I simply cut a piece of upholstery from the dump-destined old couch, bought some E-6000 Craft Adhesive, detached the bottom case from the MacBook and spent way too much time patiently fitting and adhering the upholstery onto the bottom case.

I used a 1/4-inch margin to wrap over the edge of the bottom case, ensuring a nice, rounded edge. With a flat scraper razor I removed the soft, fuzzy threads from that wrap-over margin to make sure the newly-covered bottom case fit as tightly onto the MacBook as possible. Those little screws are not even an 1/8-inch long, so there wasn’t much room for additional spacing.

The final result is thick enough on the outside that the screw heads are now more or less flush with the upholstery material. It also provides a cushioned bottom for the laptop, similar to the original rubber material.

It’s frugal. It’s functional. It looks friggin’ awesome.

Sublime Text 2: Find and Replace with Regular Expressions for Idiots


Hello there! I am an HTML and CSS expert that also hacks on server-side (PHP) and client-side (JavaScript) scripting languages. I am surprisingly productive at working with these elements even though I do not have a degree in Computer Science.

I like to use Sublime Text 2 – or whatever version – to work on my code. I want to work faster and Sublime Text’s multiple-cursor/multiple-file editing and fancy search tools are like training wheels for a person that never attempted to learn how to use Vi or Emacs.

With all of that out of the way, I’d like to say that REGULAR EXPRESSIONS ARE AWESOME. However, everyone online that tries to explain how to use them seems to think that they are talking to people that already know how to use them. It’s baffling and frustrating when you don’t have the foundation in text editing skills that everyone online assumes is common knowledge. And it’s not like you have to be a wizard to use regular expressions. If you can understand a few basic mechanisms, the rest is just vocabulary.

Find and Replace Basics

Find and Replace is a simple mechanism available in any serious text editor and also word processors and design layout applications.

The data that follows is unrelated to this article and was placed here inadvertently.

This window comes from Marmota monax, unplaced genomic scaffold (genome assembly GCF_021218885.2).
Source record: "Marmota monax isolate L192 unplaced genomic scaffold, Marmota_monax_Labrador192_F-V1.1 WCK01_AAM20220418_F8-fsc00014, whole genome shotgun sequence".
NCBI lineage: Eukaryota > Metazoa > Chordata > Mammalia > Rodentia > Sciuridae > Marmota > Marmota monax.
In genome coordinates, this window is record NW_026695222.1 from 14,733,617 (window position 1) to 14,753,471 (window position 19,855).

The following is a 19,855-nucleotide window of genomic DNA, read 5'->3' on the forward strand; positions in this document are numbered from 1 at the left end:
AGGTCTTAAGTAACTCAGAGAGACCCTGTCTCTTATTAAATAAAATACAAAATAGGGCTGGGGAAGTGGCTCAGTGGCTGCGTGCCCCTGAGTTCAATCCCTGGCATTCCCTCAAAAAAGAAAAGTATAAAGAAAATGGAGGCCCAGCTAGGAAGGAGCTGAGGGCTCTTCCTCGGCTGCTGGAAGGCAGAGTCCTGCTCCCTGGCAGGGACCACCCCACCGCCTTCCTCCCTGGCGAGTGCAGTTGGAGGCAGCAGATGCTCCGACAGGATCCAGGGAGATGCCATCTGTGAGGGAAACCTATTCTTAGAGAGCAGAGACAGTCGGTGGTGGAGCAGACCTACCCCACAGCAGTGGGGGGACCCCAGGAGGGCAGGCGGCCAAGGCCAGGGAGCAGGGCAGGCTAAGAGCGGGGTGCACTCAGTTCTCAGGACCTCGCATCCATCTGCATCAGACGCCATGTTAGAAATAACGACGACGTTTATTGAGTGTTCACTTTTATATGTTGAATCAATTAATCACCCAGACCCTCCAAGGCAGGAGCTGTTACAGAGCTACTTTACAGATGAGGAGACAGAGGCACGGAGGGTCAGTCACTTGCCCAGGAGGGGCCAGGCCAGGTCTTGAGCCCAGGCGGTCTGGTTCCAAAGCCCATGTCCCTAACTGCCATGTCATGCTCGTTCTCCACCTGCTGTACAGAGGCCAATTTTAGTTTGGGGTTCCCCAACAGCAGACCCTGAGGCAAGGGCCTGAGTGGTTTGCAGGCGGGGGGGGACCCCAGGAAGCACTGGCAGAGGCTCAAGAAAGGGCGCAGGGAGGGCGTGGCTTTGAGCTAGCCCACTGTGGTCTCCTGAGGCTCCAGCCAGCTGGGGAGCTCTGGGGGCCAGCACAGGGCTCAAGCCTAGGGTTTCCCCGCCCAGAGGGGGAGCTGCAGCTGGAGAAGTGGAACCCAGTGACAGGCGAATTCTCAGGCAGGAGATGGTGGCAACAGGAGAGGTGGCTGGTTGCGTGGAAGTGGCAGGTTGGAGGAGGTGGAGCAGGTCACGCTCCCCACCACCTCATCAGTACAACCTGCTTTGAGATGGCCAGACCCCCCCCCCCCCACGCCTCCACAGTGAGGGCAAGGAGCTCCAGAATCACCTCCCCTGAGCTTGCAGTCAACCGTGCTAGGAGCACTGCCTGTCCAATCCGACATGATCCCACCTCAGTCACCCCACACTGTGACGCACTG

Find and Replace at its most basic has two fields:

  1. FIND – A set and arrangement of text characters that you are specifically looking for within a defined range of text or a document.
  2. REPLACE – A set and arrangement of text characters with which you want to overwrite the contents of the FIND field.

In Sublime Text 2 there are four buttons associated with the Find and Replace panel:

  1. FIND – Visually highlight the first instance of text that matches the contents of the FIND field.
  2. FIND ALL – Visually highlight all instances of text that match the contents of the FIND field.
  3. REPLACE – Overwrite the first instance of text that matches the contents of the FIND field with the contents of the REPLACE field.
  4. REPLACE ALL – Overwrite all instances of text that match the contents of the FIND field with the contents of the REPLACE field.

In general, I only use REPLACE ALL since Sublime Text 2 pretty much does the FIND ALL functionality automatically as you type into the FIND field.

To bring up the Find and Replace panel, press CMD + Option + F or go the the menu > Find > Replace.

I’m not going to give an example of simple text find and replace. If you understand how CSS styles apply to specific HTML elements by way of element or class names and varying levels of inheritance, you most likely grok how basic find and replace works.

Employing Regular Expressions Within Find and Replace

What I am primarily interested in is leveraging Regular Expressions within the Find and Replace mechanism to achieve magical, time-saving actions.

Regular Expressions make it possible to automate what would otherwise be grueling manual-insertion tasks. For example, you need to convert tabulated data from a text file into tabulated data in an HTML table. Usually the only thing separating the values are varying numbers of spaces. Like this:

    1   478 John Doe              48 M      6:20 
    2   472 Eddie Murphy           17 M        6:29 
    3   440 Indiana Jones      49 M       6:46

Basic Find and Replace would work fine in this scenario if a single, unique character were used to separate the different values – like the comma in a comma-delimited/comma-separated file. But when all you have is varying numbers of spaces, a more sophisticated tool like Regular Expressions is needed.

Actually, we could insert the table row and initial table data tags by leveraging the invisible line-break character in the data above. To get the necessary invisible characters use click-and-drag to select the line-break at the end of one line like this:

Screen Shot 2014-08-10 at 4.04.41 PM